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A KAIST research team led by Professor Keon Jae Lee from the Department of Material Science and Engineering has developed a machine learning-based acoustic sensor for speaker recognition.
Acoustic sensors were spotlighted as one of the most intuitive bilateral communication devices between humans and machines. However, conventional acoustic sensors use a condenser-type device for measuring capacitance between two conducting layers, resulting in low sensitivity, short recognition distance, and low speaker recognition rates.
The team fabricated a flexible piezoelectric membrane by mimicking the basilar membrane in the human cochlear. Resonant frequencies vibrate corresponding regions of the trapezoidal piezoelectric membrane, which converts voice to electrical signal with a highly sensitive self-powered acoustic sensor.
This multi-channel piezoelectric acoustic sensor exhibits sensitivity more than two times higher and allows for more abundant voice information compared to conventional acoustic sensors, which can detect minute sounds from farther distances. In addition, the acoustic sensor can achieve a 97.5% speaker recognition rate using a machine learning algorithm, reducing by 75% error rate than the reference microphone.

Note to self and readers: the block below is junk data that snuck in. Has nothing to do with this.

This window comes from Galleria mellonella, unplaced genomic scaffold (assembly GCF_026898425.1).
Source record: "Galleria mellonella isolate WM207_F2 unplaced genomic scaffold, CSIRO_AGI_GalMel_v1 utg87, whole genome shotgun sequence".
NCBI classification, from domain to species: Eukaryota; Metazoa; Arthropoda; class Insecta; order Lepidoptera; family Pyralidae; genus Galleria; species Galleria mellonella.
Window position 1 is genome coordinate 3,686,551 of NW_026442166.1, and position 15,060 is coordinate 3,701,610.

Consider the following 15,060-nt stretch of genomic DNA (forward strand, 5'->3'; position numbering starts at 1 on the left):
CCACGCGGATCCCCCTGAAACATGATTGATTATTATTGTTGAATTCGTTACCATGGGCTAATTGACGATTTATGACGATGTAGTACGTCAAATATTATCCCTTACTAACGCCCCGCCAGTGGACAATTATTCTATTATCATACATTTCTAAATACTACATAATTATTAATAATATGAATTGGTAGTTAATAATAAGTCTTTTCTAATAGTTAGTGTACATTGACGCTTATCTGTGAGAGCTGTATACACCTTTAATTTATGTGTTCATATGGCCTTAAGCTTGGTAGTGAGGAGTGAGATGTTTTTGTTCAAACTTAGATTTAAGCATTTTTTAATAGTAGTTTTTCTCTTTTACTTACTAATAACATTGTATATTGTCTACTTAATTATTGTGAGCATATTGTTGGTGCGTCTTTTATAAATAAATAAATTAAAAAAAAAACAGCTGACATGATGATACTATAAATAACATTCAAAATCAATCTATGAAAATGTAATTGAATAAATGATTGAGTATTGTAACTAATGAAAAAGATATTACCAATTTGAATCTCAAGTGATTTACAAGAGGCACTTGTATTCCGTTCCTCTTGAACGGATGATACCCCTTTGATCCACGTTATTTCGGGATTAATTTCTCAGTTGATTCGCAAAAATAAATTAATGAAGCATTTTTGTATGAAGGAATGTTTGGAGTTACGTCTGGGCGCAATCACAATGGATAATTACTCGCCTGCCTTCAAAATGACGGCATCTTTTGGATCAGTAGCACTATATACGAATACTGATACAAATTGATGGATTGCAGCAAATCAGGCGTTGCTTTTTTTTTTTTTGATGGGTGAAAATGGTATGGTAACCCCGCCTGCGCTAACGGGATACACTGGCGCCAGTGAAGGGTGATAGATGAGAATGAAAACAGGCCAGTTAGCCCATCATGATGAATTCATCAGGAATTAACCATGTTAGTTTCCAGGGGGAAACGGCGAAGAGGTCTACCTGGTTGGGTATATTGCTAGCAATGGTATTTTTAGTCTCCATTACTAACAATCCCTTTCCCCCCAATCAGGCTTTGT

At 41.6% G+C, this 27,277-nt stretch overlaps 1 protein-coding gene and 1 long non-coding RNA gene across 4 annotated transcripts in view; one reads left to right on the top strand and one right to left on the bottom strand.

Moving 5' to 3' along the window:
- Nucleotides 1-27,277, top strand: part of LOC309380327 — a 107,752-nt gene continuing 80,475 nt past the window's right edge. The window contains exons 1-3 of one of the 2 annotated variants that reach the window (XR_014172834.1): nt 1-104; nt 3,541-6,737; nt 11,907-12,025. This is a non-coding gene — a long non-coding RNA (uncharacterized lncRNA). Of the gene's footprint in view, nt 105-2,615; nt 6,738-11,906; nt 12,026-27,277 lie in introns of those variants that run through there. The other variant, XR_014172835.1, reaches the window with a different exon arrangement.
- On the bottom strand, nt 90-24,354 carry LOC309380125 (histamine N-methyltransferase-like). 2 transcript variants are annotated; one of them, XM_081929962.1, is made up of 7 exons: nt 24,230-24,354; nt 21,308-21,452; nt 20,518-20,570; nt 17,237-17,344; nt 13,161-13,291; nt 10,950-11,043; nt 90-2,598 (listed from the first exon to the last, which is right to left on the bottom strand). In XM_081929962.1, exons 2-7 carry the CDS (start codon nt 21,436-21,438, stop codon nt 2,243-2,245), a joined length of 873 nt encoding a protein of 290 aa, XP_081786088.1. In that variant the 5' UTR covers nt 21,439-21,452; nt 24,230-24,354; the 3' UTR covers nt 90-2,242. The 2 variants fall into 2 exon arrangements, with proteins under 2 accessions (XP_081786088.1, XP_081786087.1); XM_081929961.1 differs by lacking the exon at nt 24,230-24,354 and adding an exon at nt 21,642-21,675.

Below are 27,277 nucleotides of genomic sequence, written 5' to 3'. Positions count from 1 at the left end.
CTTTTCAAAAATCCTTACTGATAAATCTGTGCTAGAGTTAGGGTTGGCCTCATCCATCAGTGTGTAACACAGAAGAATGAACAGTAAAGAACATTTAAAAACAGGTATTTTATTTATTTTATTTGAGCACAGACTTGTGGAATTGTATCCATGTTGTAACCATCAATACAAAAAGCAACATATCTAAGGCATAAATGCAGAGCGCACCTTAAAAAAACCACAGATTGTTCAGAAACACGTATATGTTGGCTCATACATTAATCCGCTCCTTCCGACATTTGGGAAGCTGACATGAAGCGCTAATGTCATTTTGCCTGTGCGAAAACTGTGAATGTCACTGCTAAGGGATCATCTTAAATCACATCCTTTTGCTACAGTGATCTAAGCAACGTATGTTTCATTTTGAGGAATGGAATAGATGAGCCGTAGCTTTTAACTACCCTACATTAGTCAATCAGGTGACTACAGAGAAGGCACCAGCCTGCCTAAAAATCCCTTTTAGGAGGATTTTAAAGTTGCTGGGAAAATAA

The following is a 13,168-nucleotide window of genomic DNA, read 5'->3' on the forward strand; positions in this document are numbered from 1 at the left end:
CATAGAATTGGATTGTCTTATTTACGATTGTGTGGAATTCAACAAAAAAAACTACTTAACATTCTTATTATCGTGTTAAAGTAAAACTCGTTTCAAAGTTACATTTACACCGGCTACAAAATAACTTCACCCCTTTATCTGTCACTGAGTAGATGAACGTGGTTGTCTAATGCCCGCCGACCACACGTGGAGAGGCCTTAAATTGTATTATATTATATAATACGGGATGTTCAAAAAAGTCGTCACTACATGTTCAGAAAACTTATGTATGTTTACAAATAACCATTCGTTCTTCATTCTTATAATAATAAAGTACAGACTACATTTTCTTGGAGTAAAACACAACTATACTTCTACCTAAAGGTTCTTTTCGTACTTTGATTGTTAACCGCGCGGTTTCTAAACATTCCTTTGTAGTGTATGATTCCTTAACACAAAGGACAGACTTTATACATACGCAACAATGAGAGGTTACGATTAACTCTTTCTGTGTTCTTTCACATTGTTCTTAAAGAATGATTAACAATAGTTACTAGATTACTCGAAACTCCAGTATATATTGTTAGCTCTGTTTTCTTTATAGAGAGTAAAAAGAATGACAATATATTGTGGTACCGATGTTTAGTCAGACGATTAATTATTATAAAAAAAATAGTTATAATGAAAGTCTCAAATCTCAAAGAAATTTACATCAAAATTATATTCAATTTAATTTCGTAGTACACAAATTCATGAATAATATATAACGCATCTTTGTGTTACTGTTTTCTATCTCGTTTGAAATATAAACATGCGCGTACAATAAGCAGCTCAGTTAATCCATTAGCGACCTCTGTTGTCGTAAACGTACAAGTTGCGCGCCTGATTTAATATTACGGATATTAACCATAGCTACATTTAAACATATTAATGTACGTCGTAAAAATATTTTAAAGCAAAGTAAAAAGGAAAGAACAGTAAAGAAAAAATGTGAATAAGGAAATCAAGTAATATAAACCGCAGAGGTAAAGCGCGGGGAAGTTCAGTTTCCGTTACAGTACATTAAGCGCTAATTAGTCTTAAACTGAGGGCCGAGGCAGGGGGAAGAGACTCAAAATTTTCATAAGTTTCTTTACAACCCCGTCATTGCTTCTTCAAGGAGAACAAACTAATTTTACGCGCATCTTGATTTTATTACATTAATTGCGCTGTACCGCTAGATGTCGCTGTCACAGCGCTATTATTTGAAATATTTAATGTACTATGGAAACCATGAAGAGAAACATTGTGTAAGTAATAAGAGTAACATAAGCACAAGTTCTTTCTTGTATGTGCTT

AI speaker recognition is the next big thing for future individual customized services. However, conventional technology attempts to improve recognition rates by using software upgrades, resulting in limited speaker recognition rates. The team enhanced the speaker recognition system by replacing the existing hardware with an innovative flexible piezoelectric acoustic sensor. Further software improvement of the piezoelectric acoustic sensor will significantly increase the speaker and voice recognition rate in diverse environments.
Professor Lee said, “Highly sensitive self-powered acoustic sensors for speaker recognition can be used for personalized voice services such as smart home appliances, AI secretaries, always-on IoT, biometric authentication, and FinTech.”
These research “Basilar Membrane-Inspired Self-Powered Acoustic Sensor” and “Machine Learning-based Acoustic Sensor for Speaker Recognition” were published in the September 2018 issue of Nano Energy.
Figure 1: A flexible piezoelectric acoustic sensor mimicking the human cochlear.
Figure 2: Speaker recognition with a machine learning algorithm.